Taking the Taxpayers for a Ride: The RUC

Tax DayThe RUC (pronounced ruck)  is a secretive 29 person panel run by the American Medical Association that steers the cost of healthcare services and guides the government on Medicare reimbursement.   RUC members must sign non-disclosure agreements prior to entering thrice-yearly meetings to review the value of healthcare services for physician reimbursement and discuss how doctors should get paid, based upon the “value” of the procedure they’re performing.  For Medicare, the RUC also establishes the baseline for payment of doctors for services rendered.  Health insurance companies generally follow these recommendations for reimbursement as well.  For example, Medicare pays $111.36 primary care physicians for a 30 minute well checkup per visit.  

Basically, there’s a secret committee that sets the rates doctors can charge if they participate in Medicare.  The government agrees to these payments, and the health insurance industry follows the pricing accepted by the Centers for Medicare & Medicaid Services (CMS).

Let’s examine how the RUC (remember, run by the AMA) influences the Federal Government to accept their proposed “rates” for services as part of the Medicare system.  According to PublicIntegrity.org, since 1991, the RUC has had a 94% success rate getting their fees accepted by Medicare. It could be said that the CMS is letting a non-governmental agency tell them what is the appropriate payment for services, on a government program without questioning the validity of the costs.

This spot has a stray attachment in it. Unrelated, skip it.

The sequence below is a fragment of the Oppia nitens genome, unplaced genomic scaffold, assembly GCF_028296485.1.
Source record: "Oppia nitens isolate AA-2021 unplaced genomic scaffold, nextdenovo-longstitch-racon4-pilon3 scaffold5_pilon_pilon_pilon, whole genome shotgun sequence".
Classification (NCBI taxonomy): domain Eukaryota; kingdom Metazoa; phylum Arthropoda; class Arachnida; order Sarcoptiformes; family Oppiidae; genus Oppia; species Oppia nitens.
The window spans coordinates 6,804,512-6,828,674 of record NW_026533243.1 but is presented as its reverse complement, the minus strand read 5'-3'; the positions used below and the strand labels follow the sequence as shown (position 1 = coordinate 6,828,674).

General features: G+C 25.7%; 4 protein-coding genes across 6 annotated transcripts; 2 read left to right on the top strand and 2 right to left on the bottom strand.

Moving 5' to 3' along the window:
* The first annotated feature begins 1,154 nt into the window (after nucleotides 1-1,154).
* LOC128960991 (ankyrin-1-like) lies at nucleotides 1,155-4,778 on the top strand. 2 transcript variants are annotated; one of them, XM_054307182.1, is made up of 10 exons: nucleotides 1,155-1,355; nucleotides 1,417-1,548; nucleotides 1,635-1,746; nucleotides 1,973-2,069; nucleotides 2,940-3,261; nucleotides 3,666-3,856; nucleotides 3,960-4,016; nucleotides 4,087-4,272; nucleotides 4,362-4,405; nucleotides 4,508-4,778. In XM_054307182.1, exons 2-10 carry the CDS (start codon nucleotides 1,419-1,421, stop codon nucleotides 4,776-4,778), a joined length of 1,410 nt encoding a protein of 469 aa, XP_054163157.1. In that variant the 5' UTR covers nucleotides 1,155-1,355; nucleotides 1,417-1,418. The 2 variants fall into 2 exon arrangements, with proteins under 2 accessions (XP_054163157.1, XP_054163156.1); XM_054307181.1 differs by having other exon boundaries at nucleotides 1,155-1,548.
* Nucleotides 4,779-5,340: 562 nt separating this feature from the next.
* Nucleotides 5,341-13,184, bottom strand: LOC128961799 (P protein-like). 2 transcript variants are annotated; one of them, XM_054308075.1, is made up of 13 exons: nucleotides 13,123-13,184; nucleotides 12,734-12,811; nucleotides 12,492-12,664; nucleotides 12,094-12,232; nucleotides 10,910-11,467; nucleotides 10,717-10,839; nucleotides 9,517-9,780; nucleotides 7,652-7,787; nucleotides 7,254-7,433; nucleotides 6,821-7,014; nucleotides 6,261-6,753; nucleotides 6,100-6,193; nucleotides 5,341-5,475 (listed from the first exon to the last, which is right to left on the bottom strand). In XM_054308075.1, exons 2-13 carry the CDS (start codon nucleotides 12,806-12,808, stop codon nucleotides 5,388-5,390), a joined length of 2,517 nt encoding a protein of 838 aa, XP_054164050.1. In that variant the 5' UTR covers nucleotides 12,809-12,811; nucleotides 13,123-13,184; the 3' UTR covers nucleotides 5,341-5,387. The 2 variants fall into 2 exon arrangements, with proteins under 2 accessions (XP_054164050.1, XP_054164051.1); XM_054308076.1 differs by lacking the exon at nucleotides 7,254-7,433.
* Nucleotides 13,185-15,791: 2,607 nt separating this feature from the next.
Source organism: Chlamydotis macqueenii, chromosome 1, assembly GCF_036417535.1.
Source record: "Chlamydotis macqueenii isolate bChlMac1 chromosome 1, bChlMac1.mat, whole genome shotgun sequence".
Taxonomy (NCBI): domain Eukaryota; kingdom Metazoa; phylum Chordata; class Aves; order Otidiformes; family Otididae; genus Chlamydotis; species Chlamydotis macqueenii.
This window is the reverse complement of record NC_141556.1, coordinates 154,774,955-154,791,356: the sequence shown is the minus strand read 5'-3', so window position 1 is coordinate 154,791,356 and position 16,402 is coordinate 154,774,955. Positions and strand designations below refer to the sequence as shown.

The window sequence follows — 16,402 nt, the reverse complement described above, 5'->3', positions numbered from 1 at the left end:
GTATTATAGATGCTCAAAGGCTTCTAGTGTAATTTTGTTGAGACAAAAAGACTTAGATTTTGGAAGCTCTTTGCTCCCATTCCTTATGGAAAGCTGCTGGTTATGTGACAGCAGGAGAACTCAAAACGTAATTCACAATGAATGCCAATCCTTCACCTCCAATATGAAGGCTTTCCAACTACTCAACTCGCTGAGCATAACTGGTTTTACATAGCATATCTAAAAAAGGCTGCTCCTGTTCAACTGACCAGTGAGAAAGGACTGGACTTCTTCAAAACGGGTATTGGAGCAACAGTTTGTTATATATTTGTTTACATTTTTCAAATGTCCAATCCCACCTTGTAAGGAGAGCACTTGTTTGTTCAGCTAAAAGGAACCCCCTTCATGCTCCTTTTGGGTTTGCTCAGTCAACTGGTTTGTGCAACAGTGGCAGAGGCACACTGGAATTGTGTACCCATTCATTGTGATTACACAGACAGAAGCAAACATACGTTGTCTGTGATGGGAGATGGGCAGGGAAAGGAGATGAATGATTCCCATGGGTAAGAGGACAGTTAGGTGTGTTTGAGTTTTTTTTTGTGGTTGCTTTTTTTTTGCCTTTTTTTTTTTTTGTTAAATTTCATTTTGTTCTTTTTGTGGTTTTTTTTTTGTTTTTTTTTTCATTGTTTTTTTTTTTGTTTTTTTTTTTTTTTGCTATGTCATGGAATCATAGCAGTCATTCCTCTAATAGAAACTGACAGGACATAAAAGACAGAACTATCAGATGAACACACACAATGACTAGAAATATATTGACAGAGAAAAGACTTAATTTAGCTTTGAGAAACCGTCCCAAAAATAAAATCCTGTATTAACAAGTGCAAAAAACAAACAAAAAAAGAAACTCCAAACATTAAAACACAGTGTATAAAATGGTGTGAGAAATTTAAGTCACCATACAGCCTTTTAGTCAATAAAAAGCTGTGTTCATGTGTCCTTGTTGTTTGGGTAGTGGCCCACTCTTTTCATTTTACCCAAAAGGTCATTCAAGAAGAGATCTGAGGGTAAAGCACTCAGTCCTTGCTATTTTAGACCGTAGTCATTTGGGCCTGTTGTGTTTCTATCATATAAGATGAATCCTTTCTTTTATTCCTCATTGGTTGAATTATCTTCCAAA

A little public policy education

The CMS as an agency of Health and Human Services is bound by the Federal Acquisition Regulations (FAR).  The FAR,  establishes the policies and procedures for acquisition within the Federal Government, and ensures the Government’s needs, CMS in this case,  are met by a supplier.  The following criteria must be accounted for:

  • cost
  • quality
  • timeliness
  • reduced administrative costs

Additionally,  the supplier must conduct business with integrity, fairness, and openness; while fulfilling other public policy objectives.

What’s interesting is that CMS is not contracting with the AMA for the RUC’s recommendations. Instead, the AMA is providing this information to the government as a “service,” and the government is taking these recommendations at face value.  It appears that CMS and the AMA are skirting the FAR with this process.